Bandcamp’s website offers users access to an artist’s page featuring information on the artist, social media links, merchandising links and listing their available music. Artists can change the look of their page and customize its features.Source
You can stream the music on the website, listen via an app or download. Downloads are offered both in lossy formats as MP3, AAC and Ogg Vorbis, and in lossless formats as FLAC, ALAC, WAV and AIFF. Some artists may offer the purchase of their music on physical media such as CD, vinyl, and even cassette.
I download my purchases and listen to them on a dedicated music player, as well as listening on the website and app on my smartphone. You can read about some of my favourites by clicking here.
There’s a lot of anxiety and other mental health concerns around at the moment related to the coronavirus pandemic lockdown, and so anything that can help us is welcome.
Steady is an Android app that I’ve started using on my smartphone. I recently came across this recommended app in a magazine and expected to have to pay for it, but it’s free with no adverts.
Breathing exercises are a really helpful way of relieving anxiety and stress, and this app helps you tackle your anxiety. It also provides daily reminders and encouragement for hitting monthly goals and the like.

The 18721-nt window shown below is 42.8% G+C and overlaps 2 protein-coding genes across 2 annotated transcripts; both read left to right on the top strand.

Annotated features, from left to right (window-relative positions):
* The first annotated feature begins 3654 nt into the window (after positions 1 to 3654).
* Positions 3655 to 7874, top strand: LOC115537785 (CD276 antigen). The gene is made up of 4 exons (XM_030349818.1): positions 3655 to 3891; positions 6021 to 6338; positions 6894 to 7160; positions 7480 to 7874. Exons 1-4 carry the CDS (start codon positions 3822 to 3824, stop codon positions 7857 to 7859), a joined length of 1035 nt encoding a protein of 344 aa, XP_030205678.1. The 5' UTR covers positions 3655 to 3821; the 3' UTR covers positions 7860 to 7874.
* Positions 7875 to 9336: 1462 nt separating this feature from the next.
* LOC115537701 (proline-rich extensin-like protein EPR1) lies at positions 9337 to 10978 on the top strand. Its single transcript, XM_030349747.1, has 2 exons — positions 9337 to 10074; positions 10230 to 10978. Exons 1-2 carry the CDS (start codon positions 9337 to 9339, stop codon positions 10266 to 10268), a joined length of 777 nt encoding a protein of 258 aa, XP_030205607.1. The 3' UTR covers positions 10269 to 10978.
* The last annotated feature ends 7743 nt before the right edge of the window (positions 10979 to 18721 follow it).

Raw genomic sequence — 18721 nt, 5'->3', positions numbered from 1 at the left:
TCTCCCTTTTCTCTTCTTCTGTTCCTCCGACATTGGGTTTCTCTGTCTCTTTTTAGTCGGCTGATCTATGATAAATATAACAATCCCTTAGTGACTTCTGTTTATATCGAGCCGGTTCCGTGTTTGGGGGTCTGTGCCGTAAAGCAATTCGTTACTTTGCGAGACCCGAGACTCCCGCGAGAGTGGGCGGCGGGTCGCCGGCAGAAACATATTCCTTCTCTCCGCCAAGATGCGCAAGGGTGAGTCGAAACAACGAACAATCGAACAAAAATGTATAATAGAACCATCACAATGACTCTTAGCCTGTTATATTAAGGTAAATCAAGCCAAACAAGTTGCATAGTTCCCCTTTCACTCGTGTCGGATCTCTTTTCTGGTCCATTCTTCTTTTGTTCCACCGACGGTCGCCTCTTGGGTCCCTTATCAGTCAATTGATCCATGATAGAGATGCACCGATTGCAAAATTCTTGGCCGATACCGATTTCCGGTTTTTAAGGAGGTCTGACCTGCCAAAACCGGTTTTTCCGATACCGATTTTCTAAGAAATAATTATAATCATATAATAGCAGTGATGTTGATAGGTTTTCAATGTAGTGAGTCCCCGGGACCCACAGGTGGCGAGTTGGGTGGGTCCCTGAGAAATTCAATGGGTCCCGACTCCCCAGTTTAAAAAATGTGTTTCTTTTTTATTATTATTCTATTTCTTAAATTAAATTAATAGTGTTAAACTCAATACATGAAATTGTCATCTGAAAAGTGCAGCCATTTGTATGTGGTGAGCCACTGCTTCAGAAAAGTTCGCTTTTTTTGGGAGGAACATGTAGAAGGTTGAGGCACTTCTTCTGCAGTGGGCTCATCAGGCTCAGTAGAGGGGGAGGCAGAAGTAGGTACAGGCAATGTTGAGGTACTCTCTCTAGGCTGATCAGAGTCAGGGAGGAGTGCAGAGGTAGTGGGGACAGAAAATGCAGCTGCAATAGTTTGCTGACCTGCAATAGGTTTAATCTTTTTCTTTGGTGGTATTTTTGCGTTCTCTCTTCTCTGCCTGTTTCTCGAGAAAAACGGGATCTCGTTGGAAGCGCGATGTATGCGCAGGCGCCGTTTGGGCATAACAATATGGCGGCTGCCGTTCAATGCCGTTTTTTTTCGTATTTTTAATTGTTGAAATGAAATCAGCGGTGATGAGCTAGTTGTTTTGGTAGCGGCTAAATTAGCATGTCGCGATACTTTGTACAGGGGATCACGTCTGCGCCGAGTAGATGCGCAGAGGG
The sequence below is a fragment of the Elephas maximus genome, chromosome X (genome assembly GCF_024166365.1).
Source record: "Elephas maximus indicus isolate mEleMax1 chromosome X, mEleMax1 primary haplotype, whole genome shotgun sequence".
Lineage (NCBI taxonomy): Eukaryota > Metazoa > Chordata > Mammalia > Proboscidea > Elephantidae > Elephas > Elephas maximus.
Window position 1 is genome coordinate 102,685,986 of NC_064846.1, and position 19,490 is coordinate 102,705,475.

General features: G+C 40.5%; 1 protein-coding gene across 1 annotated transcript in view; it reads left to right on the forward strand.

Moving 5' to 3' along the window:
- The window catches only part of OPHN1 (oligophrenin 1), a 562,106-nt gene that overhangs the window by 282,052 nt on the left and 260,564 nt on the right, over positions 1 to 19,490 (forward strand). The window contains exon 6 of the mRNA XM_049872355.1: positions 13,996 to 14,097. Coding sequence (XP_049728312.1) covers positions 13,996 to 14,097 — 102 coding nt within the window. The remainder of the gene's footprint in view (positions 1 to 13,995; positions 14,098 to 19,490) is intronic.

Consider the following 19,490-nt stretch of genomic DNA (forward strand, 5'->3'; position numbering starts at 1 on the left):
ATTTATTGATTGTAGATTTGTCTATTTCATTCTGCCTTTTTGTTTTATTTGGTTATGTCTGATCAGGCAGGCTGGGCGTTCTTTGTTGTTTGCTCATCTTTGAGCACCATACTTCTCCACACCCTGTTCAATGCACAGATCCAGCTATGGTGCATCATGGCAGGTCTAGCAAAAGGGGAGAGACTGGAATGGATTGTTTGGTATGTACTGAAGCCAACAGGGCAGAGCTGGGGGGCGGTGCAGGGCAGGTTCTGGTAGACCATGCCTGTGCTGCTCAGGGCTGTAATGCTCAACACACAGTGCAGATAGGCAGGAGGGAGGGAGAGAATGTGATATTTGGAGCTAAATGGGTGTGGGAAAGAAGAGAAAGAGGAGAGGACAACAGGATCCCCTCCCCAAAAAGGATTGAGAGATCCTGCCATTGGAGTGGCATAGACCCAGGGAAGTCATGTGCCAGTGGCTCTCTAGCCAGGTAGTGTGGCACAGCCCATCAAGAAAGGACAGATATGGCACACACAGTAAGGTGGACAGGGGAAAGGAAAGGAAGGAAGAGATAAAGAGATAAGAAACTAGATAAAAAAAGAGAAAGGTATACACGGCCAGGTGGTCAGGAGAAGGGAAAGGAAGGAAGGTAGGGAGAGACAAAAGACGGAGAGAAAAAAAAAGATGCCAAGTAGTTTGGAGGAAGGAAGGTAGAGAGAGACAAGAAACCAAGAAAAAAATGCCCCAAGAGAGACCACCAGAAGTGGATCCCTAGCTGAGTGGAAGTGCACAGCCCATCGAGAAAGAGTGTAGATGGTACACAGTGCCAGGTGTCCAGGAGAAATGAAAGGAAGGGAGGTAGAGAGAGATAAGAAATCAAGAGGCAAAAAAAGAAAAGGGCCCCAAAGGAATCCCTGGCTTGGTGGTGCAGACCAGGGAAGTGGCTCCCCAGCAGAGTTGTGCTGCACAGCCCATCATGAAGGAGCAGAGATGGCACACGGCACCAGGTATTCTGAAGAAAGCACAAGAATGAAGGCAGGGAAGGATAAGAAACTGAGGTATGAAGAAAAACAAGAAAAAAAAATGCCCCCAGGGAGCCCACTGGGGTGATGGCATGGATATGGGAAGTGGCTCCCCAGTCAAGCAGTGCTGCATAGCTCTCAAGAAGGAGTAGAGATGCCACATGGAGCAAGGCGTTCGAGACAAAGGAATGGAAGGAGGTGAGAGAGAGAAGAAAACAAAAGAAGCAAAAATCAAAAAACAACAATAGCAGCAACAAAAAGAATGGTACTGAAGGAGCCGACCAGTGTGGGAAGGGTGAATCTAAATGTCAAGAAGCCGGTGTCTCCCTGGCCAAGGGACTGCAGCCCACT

Note: I’ve discovered there’s also a free app (Insomnia) to help you sleep, this can be accessed via the above app.
Update January 2021: Although I’d been using this app regularly, it failed to work after an Android OS update, so now I’m using the equally excellent Breathly app.
When I first got my Chromebook I downloaded loads of apps, but I’ve deleted many of them because you can do most things you want in the Google Chrome browser.
Amazon Prime Video and Netflix: Although you can watch movies and TV series in the browser, there are some apps that work better as apps and these are two that I do use. Other content providers are available.
Chrome Canvas: This is an excellent, and possibly little-known, drawing app that comes with the Chrome OS. Yes, you can use it in a browser on any operating system, but there are advantages of using the app on a Chromebook, not least the fact that the app defaults to full screen.
JotterPad: This is a wonderful distraction-free notepad app that I use on my smartphone and tablet as well as on my Chromebook. It’s free, but does have in-app purchases. Two of these are one-off payments to unlock extra features, but if you want to connect to a cloud services there’s a monthly payment. I’ve paid for the two one-off benefits, but haven’t bothered with the cloud integration as you can easily share the notes manually with other apps and services. There are many adjustments you via settings, so an altogether essential app for me.
Nimbus Screenshot & Screen Video Recorder: This is a Chrome browser extension rather than an app, but I include it here because it’s useful on whichever device you use this browser. It does what it says on the tin with many different options.
Photoshop Express & Snapseed: Everyone knows about Photoshop, and so their app for Android devices is pretty much a must-have. Snapseed is not so well-known, but it’s a neat little photo editing app to have in your Android tool box. Take your pick, or install both.
VLC: This media player is simply essential on any device, make sure you have the app on your Chromebook.